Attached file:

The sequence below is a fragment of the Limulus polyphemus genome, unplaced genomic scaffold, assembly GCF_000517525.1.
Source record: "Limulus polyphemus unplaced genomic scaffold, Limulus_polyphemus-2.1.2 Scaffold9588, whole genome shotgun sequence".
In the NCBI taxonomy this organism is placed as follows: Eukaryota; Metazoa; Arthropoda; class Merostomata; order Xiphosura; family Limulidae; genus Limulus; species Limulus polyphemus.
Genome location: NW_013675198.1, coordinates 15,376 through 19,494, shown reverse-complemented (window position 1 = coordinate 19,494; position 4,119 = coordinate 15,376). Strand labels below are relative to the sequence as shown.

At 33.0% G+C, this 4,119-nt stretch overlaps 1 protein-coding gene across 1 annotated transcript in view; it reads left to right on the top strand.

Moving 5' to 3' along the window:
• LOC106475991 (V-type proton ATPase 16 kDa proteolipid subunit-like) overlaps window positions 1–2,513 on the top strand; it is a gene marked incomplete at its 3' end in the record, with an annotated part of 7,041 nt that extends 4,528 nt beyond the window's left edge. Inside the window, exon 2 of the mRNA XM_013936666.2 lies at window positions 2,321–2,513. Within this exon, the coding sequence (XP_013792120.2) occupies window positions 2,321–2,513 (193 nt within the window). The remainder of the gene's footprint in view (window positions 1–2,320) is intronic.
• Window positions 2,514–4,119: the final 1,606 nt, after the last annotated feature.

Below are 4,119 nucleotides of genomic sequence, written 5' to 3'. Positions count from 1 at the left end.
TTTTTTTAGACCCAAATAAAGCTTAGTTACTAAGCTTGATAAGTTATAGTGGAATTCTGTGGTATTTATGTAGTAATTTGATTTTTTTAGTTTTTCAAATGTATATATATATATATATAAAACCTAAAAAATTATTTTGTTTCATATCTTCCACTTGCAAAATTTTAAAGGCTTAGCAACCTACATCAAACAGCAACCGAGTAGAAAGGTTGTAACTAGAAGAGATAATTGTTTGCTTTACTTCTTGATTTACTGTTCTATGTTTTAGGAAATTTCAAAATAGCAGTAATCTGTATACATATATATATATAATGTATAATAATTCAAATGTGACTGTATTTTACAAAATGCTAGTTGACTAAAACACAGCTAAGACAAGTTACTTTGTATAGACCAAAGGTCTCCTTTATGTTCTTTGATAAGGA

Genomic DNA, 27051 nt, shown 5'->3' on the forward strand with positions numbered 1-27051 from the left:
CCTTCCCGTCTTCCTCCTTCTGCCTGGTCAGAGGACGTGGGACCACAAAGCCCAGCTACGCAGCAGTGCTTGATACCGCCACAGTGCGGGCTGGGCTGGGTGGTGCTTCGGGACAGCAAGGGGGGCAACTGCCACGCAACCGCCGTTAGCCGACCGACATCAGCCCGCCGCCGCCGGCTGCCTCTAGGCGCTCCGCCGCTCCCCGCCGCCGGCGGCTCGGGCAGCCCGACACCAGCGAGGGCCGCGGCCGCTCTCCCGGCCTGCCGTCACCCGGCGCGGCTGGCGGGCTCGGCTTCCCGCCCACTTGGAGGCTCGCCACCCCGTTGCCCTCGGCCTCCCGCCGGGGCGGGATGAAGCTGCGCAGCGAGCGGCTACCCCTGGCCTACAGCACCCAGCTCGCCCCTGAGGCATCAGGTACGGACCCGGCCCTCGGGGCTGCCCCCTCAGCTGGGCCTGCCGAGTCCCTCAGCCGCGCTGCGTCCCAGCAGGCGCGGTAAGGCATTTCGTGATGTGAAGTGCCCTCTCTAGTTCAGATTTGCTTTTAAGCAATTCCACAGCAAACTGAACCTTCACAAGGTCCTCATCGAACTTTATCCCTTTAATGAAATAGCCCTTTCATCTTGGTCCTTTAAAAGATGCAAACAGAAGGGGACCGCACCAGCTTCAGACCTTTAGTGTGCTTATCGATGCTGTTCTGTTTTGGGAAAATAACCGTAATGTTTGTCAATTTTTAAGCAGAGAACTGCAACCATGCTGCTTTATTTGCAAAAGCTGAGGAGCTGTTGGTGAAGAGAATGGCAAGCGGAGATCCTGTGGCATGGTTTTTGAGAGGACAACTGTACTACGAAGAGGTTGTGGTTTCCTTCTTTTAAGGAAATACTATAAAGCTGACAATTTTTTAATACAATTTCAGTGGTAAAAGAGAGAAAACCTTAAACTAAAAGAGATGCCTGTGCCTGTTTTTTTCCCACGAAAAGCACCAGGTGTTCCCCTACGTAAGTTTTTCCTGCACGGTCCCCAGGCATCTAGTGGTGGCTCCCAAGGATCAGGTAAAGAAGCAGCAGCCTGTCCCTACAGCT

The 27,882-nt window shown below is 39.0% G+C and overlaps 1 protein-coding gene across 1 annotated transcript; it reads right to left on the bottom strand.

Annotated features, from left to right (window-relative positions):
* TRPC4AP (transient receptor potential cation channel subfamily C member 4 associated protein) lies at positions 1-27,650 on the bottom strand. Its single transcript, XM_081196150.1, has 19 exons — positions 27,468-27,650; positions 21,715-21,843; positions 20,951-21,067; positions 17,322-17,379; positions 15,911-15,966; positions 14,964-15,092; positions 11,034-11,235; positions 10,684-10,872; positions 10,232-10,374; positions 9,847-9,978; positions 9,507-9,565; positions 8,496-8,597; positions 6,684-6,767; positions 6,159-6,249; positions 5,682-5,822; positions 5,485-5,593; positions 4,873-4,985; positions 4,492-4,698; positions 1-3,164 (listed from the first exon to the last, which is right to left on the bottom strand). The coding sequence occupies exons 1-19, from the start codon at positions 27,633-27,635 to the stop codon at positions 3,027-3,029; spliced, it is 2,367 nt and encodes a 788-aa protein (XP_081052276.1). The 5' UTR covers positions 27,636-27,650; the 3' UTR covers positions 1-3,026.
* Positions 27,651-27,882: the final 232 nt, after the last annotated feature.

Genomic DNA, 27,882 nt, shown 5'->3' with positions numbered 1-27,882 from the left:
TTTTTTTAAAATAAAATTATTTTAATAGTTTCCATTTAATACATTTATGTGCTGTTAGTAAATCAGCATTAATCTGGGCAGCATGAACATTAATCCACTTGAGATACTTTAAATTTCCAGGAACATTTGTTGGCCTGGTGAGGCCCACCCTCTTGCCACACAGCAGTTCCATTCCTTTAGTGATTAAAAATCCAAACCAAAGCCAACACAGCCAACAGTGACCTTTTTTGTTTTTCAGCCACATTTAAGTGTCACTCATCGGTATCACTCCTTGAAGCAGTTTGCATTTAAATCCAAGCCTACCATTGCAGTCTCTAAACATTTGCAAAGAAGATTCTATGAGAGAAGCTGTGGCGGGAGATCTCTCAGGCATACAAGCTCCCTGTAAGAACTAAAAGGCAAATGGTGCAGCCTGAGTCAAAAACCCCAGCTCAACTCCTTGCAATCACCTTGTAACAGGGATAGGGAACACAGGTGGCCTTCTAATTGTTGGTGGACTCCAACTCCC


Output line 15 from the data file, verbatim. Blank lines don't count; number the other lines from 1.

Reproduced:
* TRPC4AP (transient receptor potential cation channel subfamily C member 4 associated protein) lies at positions 1-27,650 on the bottom strand. Its single transcript, XM_081196150.1, has 19 exons — positions 27,468-27,650; positions 21,715-21,843; positions 20,951-21,067; positions 17,322-17,379; positions 15,911-15,966; positions 14,964-15,092; positions 11,034-11,235; positions 10,684-10,872; positions 10,232-10,374; positions 9,847-9,978; positions 9,507-9,565; positions 8,496-8,597; positions 6,684-6,767; positions 6,159-6,249; positions 5,682-5,822; positions 5,485-5,593; positions 4,873-4,985; positions 4,492-4,698; positions 1-3,164 (listed from the first exon to the last, which is right to left on the bottom strand). The coding sequence occupies exons 1-19, from the start codon at positions 27,633-27,635 to the stop codon at positions 3,027-3,029; spliced, it is 2,367 nt and encodes a 788-aa protein (XP_081052276.1). The 5' UTR covers positions 27,636-27,650; the 3' UTR covers positions 1-3,026.